He shall judge between many peoples, and shall arbitrate between strong nations far away; they shall beat their swords into plowshares, and their spears into pruning hooks; nation shall not lift up sword against nation, neither shall they learn war anymore.
Micah 4:3 (NRSV)
This is one of my favorite scriptures from the minor prophets of the Old Testament and it is commonly read during Advent as we prepare for Jesus’ birth. This is a passage with which many of you are familiar. It speaks of a time of ultimate peace; a time when all peoples and nations of the earth decide to put down their weapons; a time when humans no longer see violence and war as a means to achieve objectives.
How will this beautiful vision of the world become a reality? According to the scripture, God will make it a reality by establishing God’s kingdom on earth. You’ve heard me talk a lot about God’s kingdom over the years. In God’s kingdom, every person has food to eat, water to drink, clothes to wear, a roof over their head, everyone is treated for their illnesses, and no one is forgotten.
One element of God’s kingdom that I often leave out of this list, although it is assumed, is that Jesus is the leader of God’s kingdom. Jesus is the one responsible for creating God’s kingdom on earth. The question I often pose in sermons is how does God’s kingdom come about? Does God create the kingdom by sending Jesus back from heaven (what is commonly referred to as the second coming) or does God create the kingdom through us, by allowing us to be Jesus’ hands and feet in the world?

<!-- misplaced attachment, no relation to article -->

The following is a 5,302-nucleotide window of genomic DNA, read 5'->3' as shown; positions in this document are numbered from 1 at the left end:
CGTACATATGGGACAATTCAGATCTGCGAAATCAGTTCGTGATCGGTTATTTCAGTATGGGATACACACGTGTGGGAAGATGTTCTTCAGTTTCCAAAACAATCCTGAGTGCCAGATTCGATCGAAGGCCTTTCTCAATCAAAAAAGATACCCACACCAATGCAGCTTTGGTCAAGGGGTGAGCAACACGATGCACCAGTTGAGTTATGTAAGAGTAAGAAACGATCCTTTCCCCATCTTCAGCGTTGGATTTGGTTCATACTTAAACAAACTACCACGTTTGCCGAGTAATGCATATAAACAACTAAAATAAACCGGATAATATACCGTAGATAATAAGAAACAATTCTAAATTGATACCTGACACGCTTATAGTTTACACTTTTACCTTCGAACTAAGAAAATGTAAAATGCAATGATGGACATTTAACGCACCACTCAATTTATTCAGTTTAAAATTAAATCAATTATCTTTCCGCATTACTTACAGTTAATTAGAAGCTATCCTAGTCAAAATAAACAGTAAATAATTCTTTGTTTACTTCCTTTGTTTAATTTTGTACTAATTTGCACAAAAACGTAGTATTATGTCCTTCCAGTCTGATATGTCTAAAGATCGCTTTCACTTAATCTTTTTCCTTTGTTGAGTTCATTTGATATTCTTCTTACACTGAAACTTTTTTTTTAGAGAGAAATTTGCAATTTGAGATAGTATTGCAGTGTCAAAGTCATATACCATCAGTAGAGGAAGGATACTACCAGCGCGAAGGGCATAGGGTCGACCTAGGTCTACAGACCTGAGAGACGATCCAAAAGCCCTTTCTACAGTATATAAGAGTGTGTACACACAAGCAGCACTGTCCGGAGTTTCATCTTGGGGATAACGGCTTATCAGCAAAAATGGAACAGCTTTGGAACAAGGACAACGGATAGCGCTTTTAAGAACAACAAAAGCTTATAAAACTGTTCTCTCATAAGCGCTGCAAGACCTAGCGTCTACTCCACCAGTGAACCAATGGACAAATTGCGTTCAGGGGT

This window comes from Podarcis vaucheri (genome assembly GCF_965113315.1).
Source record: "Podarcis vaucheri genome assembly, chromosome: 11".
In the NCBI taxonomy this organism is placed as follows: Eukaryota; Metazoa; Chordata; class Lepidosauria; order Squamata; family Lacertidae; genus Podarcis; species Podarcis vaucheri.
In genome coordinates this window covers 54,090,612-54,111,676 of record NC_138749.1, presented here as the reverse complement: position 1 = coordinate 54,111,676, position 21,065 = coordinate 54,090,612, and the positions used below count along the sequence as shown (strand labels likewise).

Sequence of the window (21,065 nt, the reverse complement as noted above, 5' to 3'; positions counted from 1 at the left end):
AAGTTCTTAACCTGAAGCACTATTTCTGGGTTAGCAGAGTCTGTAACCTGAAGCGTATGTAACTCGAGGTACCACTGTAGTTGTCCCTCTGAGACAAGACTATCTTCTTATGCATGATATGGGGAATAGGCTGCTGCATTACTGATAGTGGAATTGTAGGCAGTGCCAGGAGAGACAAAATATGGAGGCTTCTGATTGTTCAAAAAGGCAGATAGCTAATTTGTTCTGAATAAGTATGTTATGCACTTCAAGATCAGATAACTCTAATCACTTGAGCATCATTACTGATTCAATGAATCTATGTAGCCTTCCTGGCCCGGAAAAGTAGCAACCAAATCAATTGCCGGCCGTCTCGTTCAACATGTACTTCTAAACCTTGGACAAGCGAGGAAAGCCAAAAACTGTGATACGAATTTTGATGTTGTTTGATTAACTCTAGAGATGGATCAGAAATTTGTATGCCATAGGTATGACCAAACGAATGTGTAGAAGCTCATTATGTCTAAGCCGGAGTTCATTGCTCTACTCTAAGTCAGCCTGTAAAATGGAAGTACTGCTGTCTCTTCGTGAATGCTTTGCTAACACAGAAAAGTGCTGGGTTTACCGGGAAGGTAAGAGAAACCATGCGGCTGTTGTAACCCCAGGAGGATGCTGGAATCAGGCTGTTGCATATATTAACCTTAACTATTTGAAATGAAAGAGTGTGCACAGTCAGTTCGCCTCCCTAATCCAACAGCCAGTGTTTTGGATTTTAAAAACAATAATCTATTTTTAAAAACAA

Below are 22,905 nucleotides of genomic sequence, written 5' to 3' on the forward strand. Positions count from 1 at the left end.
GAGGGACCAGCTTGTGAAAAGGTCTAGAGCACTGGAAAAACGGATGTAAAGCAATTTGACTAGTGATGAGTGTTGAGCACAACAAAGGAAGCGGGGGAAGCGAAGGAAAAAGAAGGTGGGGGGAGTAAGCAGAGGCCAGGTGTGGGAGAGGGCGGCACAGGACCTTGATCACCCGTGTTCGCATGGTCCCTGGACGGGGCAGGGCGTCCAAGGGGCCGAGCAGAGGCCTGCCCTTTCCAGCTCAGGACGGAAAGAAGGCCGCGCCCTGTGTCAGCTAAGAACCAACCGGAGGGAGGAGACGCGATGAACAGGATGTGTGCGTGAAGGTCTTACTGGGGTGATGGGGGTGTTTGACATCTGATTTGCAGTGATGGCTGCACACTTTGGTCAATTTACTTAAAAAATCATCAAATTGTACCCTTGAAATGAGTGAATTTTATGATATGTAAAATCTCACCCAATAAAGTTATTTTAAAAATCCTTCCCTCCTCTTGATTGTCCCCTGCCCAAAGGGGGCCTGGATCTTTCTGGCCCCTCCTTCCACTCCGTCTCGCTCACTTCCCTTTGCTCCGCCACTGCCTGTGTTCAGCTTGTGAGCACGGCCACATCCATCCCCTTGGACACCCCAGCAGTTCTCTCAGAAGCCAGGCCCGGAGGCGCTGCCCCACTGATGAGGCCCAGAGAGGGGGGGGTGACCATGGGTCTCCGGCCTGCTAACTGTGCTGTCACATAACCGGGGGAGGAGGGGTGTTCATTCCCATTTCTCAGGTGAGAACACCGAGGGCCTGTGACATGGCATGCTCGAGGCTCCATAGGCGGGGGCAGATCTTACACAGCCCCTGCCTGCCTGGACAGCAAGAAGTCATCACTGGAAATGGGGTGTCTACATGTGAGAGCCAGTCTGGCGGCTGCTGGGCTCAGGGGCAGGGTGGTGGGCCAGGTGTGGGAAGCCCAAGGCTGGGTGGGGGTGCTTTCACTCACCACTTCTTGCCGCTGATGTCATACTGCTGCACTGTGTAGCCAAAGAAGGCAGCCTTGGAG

You all know my standard answer is the latter—God creates the kingdom through us. But I will be honest with you, this is the one scripture that makes me second guess my beliefs. As much as I try to convince myself otherwise, humans are very violent creatures. The 20th century was the bloodiest century in the history of humanity with 187 million people killed as a result of war. Indeed, one could persuasively argue that rather than becoming less violent, we seem to be getting more violent as a species.
If my theory is correct, then the opposite should be true. There are more Christians in the world today than at any point in human history (35% of the world population identifies as Christian—that’s 1 out of every 3 people). If Jesus is the one who is supposed to inspire us to lay down our weapons and become pacifists, it certainly doesn’t seem to be having the intended effect. So what gives? How can we be more Christian and more violent at the same time?
For me the answer is simple: many of those 3.3 billion people do not take the calling of Jesus seriously. Being a Christian is more than just adopting a label and calling yourself a follower of Jesus. Being a Christian is adopting the behaviors promoted by Jesus’ teachings, which is extraordinarily difficult. Everything Jesus asks of us goes against our natural inclinations. To become like Jesus requires unrelenting dedication—years upon years of constant spiritual investment.
I think if everyone who called themselves a Christian understood that they were being asked to significantly change their thoughts and actions, the number of people who labelled themselves a Christians would nose dive. So as we anticipate the birth of our Lord, Jesus on Christmas day, I would like you to consider which category defines you:
Are you part of the group of Christians who assumes the label and is unwilling to change who you are as a person or are you part of the group who is willing to endure the hard metamorphosis of adopting Jesus’ way of life?
Advent is a time where we anticipate the birth of Jesus and how he fundamentally changed our world. What I hope you will come to realize this Advent is that Jesus cannot fundamentally change the world unless Jesus fundamentally changes you.